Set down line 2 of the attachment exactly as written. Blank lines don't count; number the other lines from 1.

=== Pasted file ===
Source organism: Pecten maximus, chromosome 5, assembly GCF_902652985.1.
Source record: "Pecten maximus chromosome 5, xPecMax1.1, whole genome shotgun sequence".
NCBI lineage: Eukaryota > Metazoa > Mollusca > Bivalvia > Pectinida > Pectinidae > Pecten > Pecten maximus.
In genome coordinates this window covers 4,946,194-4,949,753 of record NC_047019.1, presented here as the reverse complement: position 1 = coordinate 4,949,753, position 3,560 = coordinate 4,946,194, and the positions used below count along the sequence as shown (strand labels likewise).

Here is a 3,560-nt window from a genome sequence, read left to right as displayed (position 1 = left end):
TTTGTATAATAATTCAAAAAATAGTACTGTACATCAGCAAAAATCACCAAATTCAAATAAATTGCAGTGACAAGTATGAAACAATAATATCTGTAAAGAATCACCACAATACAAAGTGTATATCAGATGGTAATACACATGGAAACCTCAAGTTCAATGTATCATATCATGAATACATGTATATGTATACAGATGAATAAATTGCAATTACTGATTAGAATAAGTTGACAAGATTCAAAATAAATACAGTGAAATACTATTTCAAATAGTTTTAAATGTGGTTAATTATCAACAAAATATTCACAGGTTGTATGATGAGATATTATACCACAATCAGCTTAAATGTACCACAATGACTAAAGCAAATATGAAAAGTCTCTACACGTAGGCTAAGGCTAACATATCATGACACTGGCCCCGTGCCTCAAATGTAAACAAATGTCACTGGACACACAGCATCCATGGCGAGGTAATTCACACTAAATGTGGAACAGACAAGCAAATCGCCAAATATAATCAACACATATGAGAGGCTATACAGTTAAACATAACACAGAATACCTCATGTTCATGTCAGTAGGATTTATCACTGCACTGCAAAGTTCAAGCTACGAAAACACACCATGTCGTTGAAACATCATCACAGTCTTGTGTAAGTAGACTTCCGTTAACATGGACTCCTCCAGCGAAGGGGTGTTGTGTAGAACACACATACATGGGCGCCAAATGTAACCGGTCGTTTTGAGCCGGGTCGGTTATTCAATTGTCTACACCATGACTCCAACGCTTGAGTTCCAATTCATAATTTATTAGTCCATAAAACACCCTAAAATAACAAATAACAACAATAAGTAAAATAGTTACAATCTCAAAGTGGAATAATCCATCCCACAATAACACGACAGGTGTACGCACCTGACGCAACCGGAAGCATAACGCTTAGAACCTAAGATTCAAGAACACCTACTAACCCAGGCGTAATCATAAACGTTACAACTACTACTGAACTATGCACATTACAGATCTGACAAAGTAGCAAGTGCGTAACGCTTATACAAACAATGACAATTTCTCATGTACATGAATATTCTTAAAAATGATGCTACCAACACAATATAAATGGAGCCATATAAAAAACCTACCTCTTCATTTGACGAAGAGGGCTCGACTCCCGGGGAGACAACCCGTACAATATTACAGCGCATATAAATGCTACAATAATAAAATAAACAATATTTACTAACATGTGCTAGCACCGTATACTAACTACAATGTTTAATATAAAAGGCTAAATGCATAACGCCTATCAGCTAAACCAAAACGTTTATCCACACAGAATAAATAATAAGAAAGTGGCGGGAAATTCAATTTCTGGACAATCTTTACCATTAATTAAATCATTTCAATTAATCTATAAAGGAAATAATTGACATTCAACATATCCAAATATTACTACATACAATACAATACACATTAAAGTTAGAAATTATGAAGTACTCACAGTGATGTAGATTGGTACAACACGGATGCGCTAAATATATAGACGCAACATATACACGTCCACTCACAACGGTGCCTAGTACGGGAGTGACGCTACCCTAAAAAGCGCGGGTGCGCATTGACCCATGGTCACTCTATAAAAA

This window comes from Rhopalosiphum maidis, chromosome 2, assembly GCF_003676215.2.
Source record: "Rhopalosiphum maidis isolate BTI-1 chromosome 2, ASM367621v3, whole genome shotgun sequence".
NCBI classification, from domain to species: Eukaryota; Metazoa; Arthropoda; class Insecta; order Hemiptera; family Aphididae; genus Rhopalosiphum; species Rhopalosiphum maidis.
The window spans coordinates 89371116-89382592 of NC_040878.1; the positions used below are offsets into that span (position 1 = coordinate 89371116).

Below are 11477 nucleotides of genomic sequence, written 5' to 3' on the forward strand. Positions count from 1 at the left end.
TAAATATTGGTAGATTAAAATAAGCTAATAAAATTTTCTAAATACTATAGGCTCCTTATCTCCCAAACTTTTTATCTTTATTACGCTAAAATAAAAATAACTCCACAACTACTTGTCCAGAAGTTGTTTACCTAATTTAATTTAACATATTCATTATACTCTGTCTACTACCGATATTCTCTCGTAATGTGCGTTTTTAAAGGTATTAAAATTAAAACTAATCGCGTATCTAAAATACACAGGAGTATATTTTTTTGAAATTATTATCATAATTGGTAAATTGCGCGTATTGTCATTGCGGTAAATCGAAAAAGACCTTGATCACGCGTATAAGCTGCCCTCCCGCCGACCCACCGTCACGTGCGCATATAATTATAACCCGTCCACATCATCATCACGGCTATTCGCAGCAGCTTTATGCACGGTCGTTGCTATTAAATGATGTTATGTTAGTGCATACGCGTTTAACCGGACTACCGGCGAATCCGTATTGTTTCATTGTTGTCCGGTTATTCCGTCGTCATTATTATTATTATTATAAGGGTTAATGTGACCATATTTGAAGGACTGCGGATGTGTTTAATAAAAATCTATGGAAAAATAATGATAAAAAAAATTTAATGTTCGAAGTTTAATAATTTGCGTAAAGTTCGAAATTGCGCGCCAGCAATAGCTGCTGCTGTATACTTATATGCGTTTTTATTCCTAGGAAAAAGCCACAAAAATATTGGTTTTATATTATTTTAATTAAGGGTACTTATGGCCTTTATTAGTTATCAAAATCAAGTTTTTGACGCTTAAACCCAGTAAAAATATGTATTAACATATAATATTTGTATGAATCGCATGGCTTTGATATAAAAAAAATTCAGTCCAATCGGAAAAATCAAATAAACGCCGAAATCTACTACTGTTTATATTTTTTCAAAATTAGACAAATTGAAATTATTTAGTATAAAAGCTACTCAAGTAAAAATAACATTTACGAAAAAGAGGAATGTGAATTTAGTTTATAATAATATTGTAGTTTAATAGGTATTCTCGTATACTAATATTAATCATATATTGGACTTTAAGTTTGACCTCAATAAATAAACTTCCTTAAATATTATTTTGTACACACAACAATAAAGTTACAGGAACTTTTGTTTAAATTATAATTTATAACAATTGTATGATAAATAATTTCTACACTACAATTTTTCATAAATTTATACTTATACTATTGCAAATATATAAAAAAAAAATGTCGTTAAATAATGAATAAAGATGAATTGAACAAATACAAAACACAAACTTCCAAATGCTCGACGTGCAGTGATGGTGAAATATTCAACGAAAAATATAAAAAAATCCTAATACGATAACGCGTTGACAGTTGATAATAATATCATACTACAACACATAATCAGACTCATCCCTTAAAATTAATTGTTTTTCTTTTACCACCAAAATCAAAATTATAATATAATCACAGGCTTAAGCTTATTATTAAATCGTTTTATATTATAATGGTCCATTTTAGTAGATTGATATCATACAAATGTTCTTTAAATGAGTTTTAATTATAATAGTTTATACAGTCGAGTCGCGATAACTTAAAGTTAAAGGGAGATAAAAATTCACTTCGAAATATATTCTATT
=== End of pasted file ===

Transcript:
Source record: "Pecten maximus chromosome 5, xPecMax1.1, whole genome shotgun sequence".